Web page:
Independent thesis Advanced level (degree of Master (Two Years)), 10 credits / 15 HE credits
This thesis studies a sensing method for assessing the quality of liquid fluids used invehicles such as fuel, urea, break oil and coolant, etc.
Dielectric constant is one of the important indicators of liquid fluids quality. When the dielectric constant is measured, comparison between the dielectric constant of used fluid and unused one can indicate the presence of contaminants such as water or particles, or changes in chemistry of the fluid such as additive depletion or oxidation happening by time. There are different methods for estimating dielectric constant of liquids. In the literature study for this project after studying physical and mathematical principles of different methods the Method of Time Domain
Reflectometry (TDR) is chosen for measuring dielectric constant of the liquid fluids. Applying Time Domain Reflectomety method, the reflections result from a signal generated by signal generator, traveling through study sensor which is partially submerged into the liquid under test is investigated. The reflected signal together with the incident one plotted in time domain received via oscilloscope, is then being analyzed. A measurement of the reflection from and/or transmission through a material along with the knowledge of its physical dimensions provides information to characterize the refractive index or dielectric constant of that material.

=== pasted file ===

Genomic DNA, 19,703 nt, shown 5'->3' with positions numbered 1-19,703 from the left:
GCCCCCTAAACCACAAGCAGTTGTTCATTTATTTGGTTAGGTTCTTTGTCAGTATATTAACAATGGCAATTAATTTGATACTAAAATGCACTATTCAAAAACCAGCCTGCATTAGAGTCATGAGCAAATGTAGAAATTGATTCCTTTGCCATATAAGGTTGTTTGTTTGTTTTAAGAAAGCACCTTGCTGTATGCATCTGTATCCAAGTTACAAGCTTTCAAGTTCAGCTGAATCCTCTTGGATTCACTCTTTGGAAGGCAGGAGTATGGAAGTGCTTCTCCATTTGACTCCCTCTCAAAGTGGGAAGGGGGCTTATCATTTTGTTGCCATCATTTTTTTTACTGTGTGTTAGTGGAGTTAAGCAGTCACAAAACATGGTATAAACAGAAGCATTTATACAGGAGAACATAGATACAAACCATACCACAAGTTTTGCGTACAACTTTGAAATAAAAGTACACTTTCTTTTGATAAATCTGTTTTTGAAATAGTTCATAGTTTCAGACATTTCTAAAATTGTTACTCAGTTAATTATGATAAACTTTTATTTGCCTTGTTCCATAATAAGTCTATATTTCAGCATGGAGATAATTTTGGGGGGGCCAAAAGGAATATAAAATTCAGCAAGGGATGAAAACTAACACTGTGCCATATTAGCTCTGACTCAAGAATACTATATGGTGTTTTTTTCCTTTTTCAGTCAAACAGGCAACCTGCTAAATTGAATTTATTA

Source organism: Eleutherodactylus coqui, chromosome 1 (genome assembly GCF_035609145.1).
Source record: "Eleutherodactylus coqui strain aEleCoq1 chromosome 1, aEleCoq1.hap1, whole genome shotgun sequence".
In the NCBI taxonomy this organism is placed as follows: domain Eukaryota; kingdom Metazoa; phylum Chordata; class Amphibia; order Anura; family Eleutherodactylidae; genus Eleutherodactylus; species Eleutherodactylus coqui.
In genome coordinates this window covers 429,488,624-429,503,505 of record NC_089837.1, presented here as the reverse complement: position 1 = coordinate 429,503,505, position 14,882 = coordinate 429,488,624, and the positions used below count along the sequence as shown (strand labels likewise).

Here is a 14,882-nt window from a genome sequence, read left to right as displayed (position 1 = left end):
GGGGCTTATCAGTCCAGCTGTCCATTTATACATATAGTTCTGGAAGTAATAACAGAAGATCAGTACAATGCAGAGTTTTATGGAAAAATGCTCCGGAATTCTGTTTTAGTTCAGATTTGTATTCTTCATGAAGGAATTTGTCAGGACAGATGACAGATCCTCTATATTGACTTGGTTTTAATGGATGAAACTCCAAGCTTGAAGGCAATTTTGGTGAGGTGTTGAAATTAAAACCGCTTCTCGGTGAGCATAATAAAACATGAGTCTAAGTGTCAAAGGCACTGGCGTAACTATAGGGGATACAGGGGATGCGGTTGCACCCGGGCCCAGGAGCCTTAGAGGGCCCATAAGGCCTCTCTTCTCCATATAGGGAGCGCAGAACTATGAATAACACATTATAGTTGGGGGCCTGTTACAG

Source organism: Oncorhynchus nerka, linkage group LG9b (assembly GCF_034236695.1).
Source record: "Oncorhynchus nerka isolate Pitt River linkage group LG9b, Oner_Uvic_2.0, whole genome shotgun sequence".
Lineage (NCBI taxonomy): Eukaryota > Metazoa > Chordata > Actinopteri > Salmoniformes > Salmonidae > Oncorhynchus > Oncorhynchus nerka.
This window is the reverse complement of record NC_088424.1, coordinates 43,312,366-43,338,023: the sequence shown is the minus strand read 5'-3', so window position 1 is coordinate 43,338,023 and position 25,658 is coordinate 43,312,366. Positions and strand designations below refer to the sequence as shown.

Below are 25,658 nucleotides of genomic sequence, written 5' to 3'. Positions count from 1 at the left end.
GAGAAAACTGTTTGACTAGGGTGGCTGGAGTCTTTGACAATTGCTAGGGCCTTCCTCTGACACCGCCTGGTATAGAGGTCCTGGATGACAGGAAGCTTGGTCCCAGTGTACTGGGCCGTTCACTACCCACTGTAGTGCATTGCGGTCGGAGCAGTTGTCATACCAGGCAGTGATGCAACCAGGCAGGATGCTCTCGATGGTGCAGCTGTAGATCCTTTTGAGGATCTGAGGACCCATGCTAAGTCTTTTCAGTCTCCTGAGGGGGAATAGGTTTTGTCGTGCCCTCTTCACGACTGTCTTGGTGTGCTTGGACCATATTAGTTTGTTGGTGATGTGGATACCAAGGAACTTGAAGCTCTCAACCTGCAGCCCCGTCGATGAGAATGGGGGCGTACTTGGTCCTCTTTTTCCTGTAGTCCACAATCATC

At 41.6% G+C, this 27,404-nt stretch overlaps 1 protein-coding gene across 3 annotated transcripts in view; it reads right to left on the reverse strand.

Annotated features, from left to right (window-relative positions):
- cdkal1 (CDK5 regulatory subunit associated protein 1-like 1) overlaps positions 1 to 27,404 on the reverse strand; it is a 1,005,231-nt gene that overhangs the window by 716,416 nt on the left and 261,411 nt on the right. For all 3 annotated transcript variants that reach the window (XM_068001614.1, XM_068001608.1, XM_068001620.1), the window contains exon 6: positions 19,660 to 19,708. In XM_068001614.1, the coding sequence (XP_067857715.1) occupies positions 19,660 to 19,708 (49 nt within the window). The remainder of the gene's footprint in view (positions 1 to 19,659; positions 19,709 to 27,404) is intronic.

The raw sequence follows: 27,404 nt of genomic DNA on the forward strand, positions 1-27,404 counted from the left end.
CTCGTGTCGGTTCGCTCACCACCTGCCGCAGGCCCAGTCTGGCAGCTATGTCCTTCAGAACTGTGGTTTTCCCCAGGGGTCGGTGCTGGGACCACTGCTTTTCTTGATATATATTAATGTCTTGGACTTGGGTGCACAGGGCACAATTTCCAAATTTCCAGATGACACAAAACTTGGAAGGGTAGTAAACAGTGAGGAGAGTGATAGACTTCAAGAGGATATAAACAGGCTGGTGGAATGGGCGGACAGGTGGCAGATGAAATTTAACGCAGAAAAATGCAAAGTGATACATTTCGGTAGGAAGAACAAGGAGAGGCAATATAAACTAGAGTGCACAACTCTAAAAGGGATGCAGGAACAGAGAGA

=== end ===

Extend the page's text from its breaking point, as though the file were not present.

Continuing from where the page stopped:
Transmission line is best way to investigate the signal which travels form one point to another point. The prototype sensor forms a coaxial transmission line, and the theory behind it is very helpful to understand the form, amplitude and timing of the reflected wave.
The literature on this theory supports finding the sensitivity of study sensor with respect to a small change in dielectric constant of the liquid under test and its helpful to approach the long term goal of installing a sensor on-board to satisfy the strong desire in automotive industry and monitor the quality of in-vehicle used fluids in real-time.